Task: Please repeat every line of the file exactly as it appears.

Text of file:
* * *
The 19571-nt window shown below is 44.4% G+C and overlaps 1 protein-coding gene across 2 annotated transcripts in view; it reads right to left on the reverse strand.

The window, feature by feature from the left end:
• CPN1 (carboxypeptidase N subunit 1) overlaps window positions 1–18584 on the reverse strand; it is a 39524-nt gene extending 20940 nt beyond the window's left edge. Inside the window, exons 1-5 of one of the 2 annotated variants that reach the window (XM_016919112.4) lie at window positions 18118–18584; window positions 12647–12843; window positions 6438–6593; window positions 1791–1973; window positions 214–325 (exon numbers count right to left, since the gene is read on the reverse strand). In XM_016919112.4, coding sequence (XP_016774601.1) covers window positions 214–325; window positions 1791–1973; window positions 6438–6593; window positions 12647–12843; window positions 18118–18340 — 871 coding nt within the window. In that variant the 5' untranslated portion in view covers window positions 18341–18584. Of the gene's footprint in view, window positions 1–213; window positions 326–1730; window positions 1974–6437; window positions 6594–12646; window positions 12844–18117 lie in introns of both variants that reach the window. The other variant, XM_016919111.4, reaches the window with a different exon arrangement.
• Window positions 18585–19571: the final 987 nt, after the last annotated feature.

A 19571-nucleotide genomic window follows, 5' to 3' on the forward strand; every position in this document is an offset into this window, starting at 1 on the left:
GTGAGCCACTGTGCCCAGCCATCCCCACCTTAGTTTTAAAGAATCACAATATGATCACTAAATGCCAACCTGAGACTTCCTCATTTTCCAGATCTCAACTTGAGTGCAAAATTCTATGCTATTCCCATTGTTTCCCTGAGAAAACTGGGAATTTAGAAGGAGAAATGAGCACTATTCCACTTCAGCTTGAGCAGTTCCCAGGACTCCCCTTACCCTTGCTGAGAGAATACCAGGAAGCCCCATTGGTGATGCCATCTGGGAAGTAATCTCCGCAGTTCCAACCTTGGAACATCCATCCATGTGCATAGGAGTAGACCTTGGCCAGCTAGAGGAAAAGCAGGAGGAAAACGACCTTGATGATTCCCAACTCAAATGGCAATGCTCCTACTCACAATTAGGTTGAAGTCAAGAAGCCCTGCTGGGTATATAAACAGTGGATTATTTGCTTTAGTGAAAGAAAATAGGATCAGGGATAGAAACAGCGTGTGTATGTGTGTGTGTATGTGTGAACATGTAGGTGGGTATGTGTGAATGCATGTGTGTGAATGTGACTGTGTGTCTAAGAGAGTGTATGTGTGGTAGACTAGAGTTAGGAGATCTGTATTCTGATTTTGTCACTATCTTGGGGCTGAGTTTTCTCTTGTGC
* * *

The 19571-nt window shown below is 44.4% G+C and overlaps 1 protein-coding gene across 2 annotated transcripts in view; it reads right to left on the reverse strand.

The window, feature by feature from the left end:
• CPN1 (carboxypeptidase N subunit 1) overlaps window positions 1–18584 on the reverse strand; it is a 39524-nt gene extending 20940 nt beyond the window's left edge. Inside the window, exons 1-5 of one of the 2 annotated variants that reach the window (XM_016919112.4) lie at window positions 18118–18584; window positions 12647–12843; window positions 6438–6593; window positions 1791–1973; window positions 214–325 (exon numbers count right to left, since the gene is read on the reverse strand). In XM_016919112.4, coding sequence (XP_016774601.1) covers window positions 214–325; window positions 1791–1973; window positions 6438–6593; window positions 12647–12843; window positions 18118–18340 — 871 coding nt within the window. In that variant the 5' untranslated portion in view covers window positions 18341–18584. Of the gene's footprint in view, window positions 1–213; window positions 326–1730; window positions 1974–6437; window positions 6594–12646; window positions 12844–18117 lie in introns of both variants that reach the window. The other variant, XM_016919111.4, reaches the window with a different exon arrangement.
• Window positions 18585–19571: the final 987 nt, after the last annotated feature.

A 19571-nucleotide genomic window follows, 5' to 3' on the forward strand; every position in this document is an offset into this window, starting at 1 on the left:
GTGAGCCACTGTGCCCAGCCATCCCCACCTTAGTTTTAAAGAATCACAATATGATCACTAAATGCCAACCTGAGACTTCCTCATTTTCCAGATCTCAACTTGAGTGCAAAATTCTATGCTATTCCCATTGTTTCCCTGAGAAAACTGGGAATTTAGAAGGAGAAATGAGCACTATTCCACTTCAGCTTGAGCAGTTCCCAGGACTCCCCTTACCCTTGCTGAGAGAATACCAGGAAGCCCCATTGGTGATGCCATCTGGGAAGTAATCTCCGCAGTTCCAACCTTGGAACATCCATCCATGTGCATAGGAGTAGACCTTGGCCAGCTAGAGGAAAAGCAGGAGGAAAACGACCTTGATGATTCCCAACTCAAATGGCAATGCTCCTACTCACAATTAGGTTGAAGTCAAGAAGCCCTGCTGGGTATATAAACAGTGGATTATTTGCTTTAGTGAAAGAAAATAGGATCAGGGATAGAAACAGCGTGTGTATGTGTGTGTGTATGTGTGAACATGTAGGTGGGTATGTGTGAATGCATGTGTGTGAATGTGACTGTGTGTCTAAGAGAGTGTATGTGTGGTAGACTAGAGTTAGGAGATCTGTATTCTGATTTTGTCACTATCTTGGGGCTGAGTTTTCTCTTGTGC